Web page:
IoS art review: Peter Lely: A Lyrical Vision, Courtauld Gallery, London

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The mythological and biblical scenes of the artist's early career reveal a painter with a passion for erotic drama

On the first floor of the Courtauld Gallery there is a portrait of Sir Thomas Thynne, painted in the last decade of Sir Peter Lely's life, and gazing at a room of similarly confident characters. You know the sort of thing: ancestor to the Marquess of Bath and the late Diana, Princess of Wales, heir to Longleat, and politician, shortly to be murdered in Pall Mall, he is all bundled up in scrunchy rose madder satin, and casts a noble shadow – the very essence, in short, of the aristocracy in oils. And it is worth visiting Sir Thomas on the way up to Peter Lely: A Lyrical Vision, to put into perspective the rest of this arresting exhibition. For here are not the towering landowners and puffy-jawed heiresses that hover on the walls of the stately homes of England, but peachy-buttocked nymphs, gnarled artisans and music-makers, entranced by their art.

Lely was the name chosen by Pieter van der Faes when he set out from Holland in the early 1640s for fame and fortune in the English court. Inspired by the floral decoration on his family home in The Hague, and variously spelled, the name suggested the ornamental opulence that would appeal to his extravagant patrons, above all Charles II. But before leaving his native country he began on the 30 or so narrative paintings, of which the Courtauld owns Reuben Presenting Mandrakes to Leah. In this Old Testament scene, the childless Rachel intercepts Leah's order of mandrakes, said to aid fertility, in the hope of conceiving, and trades her night with the women's shared husband, Jacob. Lely's Leah is no advertisement for motherhood, her thick neck and flattened features inclined towards imperious Rachel. Nor do the mandrake mule – eldest child Reuben – and the other gargoyles stuffed around Leah trigger broodiness. But there is something in Rachel's disdain that feels familiar: Lely was an admirer of Titian – and would not only view his work in print form and in his wealthy patrons' homes, but purchase it, too. If he had not actually seen the fury of the goddess espied naked in Titian's Diana and Actaeon, he certainly knew something of a demanding woman's capacity for rage.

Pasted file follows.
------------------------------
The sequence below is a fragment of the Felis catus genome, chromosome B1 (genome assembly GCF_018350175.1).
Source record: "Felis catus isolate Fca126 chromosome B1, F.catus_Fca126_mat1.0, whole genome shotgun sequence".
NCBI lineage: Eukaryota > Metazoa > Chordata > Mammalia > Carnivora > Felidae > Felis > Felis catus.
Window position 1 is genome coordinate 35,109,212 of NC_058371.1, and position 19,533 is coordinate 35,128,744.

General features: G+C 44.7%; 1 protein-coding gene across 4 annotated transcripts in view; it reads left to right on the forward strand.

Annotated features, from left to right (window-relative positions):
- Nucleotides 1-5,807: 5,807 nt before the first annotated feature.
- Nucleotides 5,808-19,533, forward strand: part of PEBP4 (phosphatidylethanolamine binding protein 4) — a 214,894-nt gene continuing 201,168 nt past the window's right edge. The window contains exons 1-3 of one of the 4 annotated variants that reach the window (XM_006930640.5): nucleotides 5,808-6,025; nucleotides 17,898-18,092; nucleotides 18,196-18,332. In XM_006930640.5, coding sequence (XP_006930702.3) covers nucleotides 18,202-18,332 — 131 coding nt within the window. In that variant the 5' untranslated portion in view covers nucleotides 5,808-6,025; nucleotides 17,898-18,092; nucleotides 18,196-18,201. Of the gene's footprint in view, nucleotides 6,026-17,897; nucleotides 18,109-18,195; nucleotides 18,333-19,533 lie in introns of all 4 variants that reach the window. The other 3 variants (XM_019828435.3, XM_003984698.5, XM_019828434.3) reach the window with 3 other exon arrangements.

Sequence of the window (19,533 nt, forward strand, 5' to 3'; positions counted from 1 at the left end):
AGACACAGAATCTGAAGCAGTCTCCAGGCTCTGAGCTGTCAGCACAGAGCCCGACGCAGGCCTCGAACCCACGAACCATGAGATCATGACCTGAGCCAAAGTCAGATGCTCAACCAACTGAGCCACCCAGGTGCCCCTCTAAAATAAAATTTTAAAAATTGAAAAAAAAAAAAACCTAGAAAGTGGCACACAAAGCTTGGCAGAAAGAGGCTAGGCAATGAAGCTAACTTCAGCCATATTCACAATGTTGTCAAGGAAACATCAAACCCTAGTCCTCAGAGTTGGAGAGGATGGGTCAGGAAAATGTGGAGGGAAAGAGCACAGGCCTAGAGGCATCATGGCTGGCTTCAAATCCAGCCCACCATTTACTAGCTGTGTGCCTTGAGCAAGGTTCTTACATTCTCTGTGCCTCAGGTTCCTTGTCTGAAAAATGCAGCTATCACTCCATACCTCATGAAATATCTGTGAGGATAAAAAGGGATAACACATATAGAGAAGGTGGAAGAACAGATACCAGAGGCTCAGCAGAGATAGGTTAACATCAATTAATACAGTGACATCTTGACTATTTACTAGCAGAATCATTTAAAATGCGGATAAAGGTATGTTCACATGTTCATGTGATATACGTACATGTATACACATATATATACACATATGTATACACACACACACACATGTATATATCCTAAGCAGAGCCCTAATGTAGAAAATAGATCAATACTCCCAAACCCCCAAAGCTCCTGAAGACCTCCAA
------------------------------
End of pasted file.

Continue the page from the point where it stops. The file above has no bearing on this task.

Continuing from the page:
Everyone is altogether more cheerful, as the intended male viewer will be, in The Finding of Moses (1641), painted in Holland and the earliest picture in the exhibition to capitalise on the potential in both Old Testament and mythology for naked female flesh. Pharaoh's daughter, companions and attendants, one still wringing her hair after bathing in the river, are so surprised by the emergence of a baby from the floating basket, that they don't notice their clothes are slipping off again. Europa and her maidens are similarly challenged as they make garlands for Jupiter, disguised as a supine white bull. Fan of Titian as Lely was, how he would surely have loved to have confected that master's Rape of Europa, now in Boston: Titian's massive animal crashes, wild-eyed, into the waves, while Europa balances precariously between defilement and death by drowning. But movement is not Lely's strong point. His Europa contains one stumpy outstretched arm to suggest action; when it comes to passion, its drowsy aftermath is safer terrain.